The healthcare industry, which faces more financial and regulatory pressure than ever before, is a prime target for the application of Six Sigma methodology.
Many leaders within healthcare are beginning to see the improvements the methodology can bring to their operations. A recent example comes from South Florida, where a cancer center at the University of Miami has seen positive results from implementing Six Sigma.
The initiative has not only made short-term gains, but also instituted a new long-term outlook at the Sylvester Comprehensive Cancer Center at the university’s Miller School of Medicine.
Lauren Gjolaj, MBA, BSN, RN and director of clinical operations at the center, told Oncology Nursing News that Six Sigma has not only helped fix current problems but also created “long-term, sustainable solutions.”
She added that “creating collaborative solutions that make it better for everyone are the keys to success.”
Oncology Nursing Challenges
Gjolaj is an oncology nurse, a profession that offers both rewards and challenges.
Nurses who work in oncology have a close relationship with cancer patients, as well as their families and caregivers. In addition to providing treatment for patients, they educate them on managing their condition. The job also requires a healthy dose of support and encouragement for those facing one of the toughest times of their lives.
They also must frequently monitor a patient’s conditions and coordinate their cancer treatments. They typically serve as the “middle person” between patients and doctors, relaying information between the two.
One of the key issues with cancer patients is that they face sudden, potentially life-threatening events. Prompt medical treatment can often mean the difference between life and death. One of the areas where improvements can be made is cutting down the wait times for cancer patients who arrive at a hospital with neutropenic fever.
That’s why Gjolaj and her team focused on this area, applying Six Sigma tools and techniques.
Cutting Down Intervention Time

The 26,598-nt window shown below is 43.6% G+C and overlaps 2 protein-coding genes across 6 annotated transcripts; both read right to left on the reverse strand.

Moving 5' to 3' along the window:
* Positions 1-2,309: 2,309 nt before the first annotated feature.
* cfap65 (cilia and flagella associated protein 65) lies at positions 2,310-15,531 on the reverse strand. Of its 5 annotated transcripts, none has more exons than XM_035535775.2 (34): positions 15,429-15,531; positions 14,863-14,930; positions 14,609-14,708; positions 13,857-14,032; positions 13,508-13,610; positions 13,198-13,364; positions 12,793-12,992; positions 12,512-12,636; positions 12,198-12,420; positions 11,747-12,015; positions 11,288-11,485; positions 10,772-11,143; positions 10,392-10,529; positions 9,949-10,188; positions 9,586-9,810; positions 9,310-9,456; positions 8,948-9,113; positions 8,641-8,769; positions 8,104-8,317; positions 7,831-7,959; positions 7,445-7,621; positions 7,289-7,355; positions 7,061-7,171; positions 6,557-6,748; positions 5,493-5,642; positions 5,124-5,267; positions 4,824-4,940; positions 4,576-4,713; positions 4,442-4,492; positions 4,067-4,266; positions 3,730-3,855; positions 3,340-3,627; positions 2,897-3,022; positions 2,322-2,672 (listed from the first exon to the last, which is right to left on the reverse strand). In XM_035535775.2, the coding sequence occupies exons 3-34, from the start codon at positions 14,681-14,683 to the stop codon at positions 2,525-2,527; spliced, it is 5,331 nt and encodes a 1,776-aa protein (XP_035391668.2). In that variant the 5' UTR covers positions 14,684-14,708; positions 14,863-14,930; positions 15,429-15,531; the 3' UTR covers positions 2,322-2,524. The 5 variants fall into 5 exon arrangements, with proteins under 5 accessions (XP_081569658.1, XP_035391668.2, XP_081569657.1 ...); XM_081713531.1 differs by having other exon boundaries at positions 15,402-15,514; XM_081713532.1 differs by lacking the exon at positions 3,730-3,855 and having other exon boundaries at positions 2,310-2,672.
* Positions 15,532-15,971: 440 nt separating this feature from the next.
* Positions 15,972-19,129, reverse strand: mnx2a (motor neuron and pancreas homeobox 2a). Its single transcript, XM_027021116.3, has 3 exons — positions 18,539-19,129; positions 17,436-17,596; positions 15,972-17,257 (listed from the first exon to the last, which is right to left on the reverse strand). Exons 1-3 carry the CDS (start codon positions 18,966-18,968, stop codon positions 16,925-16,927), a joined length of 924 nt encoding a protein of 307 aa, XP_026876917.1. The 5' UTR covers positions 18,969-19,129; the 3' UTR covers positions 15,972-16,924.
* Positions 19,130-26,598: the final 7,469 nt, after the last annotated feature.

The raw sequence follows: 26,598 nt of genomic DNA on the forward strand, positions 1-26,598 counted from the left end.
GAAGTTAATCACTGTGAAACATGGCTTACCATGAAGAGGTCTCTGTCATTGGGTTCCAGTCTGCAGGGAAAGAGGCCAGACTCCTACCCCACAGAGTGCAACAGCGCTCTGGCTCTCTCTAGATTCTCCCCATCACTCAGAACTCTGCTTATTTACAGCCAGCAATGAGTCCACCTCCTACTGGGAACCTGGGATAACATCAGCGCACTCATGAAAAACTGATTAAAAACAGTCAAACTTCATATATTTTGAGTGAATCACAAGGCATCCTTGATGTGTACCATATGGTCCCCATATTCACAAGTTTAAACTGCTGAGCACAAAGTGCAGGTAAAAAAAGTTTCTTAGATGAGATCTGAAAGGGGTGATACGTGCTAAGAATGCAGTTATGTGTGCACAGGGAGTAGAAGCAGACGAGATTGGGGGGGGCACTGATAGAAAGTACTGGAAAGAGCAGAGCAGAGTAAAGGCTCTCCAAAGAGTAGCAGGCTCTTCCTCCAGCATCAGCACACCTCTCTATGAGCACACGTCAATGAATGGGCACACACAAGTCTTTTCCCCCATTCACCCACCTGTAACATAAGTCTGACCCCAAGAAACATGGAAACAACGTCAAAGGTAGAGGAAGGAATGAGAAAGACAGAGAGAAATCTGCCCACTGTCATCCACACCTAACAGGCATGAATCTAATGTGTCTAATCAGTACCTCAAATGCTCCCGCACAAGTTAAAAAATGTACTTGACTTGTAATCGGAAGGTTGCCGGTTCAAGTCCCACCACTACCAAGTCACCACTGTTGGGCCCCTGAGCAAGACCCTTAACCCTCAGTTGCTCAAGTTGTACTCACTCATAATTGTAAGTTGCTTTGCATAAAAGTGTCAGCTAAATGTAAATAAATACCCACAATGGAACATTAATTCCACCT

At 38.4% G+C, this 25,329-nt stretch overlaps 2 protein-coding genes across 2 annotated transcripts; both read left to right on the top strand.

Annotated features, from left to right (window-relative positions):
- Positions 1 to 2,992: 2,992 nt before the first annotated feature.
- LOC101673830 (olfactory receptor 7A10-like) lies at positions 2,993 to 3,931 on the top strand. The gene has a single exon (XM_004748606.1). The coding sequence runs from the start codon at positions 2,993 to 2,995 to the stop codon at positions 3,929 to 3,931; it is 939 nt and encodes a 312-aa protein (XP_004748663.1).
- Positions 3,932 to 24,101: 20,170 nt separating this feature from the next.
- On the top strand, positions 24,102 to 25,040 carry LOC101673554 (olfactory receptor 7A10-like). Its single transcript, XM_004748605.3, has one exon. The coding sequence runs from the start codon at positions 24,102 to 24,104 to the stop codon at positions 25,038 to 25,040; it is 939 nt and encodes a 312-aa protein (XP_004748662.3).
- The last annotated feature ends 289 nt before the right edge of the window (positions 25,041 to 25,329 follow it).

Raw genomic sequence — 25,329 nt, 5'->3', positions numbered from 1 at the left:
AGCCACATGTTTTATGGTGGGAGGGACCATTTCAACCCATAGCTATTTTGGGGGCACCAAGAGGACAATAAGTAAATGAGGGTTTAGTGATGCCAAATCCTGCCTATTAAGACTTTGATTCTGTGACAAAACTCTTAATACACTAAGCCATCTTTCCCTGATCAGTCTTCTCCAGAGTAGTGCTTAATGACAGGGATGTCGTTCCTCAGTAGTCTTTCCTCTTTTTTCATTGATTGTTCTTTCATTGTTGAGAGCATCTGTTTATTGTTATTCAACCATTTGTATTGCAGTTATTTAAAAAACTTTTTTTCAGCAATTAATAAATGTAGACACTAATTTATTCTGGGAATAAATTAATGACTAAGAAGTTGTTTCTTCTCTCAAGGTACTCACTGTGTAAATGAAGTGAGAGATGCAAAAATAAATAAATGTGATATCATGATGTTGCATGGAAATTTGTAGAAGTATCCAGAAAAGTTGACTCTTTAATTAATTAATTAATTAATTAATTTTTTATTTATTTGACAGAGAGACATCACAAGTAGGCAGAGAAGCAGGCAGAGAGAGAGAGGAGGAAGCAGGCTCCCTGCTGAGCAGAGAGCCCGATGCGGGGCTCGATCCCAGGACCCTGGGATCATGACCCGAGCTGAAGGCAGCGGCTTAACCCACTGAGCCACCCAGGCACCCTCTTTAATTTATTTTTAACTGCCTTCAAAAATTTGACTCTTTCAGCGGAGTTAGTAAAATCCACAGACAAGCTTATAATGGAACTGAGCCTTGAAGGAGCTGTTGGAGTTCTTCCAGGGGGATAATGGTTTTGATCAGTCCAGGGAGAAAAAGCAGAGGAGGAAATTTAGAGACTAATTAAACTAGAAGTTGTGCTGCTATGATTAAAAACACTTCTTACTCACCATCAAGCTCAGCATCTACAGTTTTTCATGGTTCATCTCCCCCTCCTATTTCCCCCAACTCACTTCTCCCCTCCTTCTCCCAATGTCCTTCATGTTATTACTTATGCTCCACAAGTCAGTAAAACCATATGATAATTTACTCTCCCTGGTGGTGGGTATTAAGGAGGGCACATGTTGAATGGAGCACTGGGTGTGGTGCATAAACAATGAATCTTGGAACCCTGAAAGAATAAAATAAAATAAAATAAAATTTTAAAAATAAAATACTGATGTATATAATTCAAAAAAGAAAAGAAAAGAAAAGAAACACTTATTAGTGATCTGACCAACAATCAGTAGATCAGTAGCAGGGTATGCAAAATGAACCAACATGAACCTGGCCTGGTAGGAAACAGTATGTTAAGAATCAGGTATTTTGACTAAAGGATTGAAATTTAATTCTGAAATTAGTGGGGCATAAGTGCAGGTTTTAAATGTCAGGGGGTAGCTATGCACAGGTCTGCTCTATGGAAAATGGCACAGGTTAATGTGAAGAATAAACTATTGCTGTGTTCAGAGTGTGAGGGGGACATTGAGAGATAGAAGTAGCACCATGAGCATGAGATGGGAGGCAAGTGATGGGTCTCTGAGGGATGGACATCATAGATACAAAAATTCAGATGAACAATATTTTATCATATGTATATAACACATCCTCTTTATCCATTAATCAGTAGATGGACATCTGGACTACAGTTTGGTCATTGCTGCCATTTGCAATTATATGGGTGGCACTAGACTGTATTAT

Six Sigma tools such as the Five Whys help organizations identify areas where errors are occurring in a process and then perform root cause analysis to find what needs to be changed or eliminated. The team in South Florida followed a similar path.
They focused on cutting down the time it took between patients with neutropenic fever entering an emergency unit and getting intravenous antibiotics. The project required a collaborative effort from people in many different departments. But eventually a systematic, Six Sigma-driven approach paid off.
The center first gave patients a neutropenic fever alert card that they could present to medical workers when they entered the hospital. They also added a question on the emergency room sign-in sheet to give patients an opportunity to identify neutropenic fever.
They then formed a neutropenic fever alert system and created a team to quickly respond when such a patient was identified.
Gjolaj credits the changes with saving hundreds of lives. The team that created the system also won two awards: Overall Showcase and Greatest Customer Impact at the 2017 Florida Sterling Conference Team Showcase competition.
Cutting Wait Times
The University of Miami medical team used the same approach when addressing long wait times in oncology units.
They cut the wait time for laboratory results by 53% and overall wait time by 26%. The results: more satisfied patients.
Gjolaj said breaking the silos that exist in so many organizations is one of the keys to success with Six Sigma. She offered some tips on how to approach process improvement in healthcare, including:
- Picking a change that will impact patients
- Mapping out the process
- Getting input from the customers and stakeholders
- Forming teams with a variety of backgrounds and perspectives
- Defining clearly what you want to improve
- Defining clearly the steps you need to take
- Completing the steps and track the results, making changes as needed
The success at the University of Miami cancer center is one among many in recent years involving healthcare and Six Sigma.
Healthcare and Six Sigma
A recent study from HealthLeaders Media Patient Experience Survey reported that 87% of healthcare organizations that implemented process improvements saw major improvements in scores given to them by patients.
One example of this is from Boston-based Shields Healthcare Group, which used Six Sigma practices in developing a healthcare software system that works across different departments, facilitates communication and meets the different needs of departments within a medical operation.
In an environment with more regulation and financial pressures, healthcare organizations are increasingly finding that process improvement and Six Sigma are helping them not only survive, but thrive.
Gjolaj has become a believer not only in using Six Sigma at the cancer center, but in sharing its best practices among other healthcare organizations. She said, “I would like to continue to spread awareness and share our best practices with the other cancer centers and hospitals to expand the lives saved.”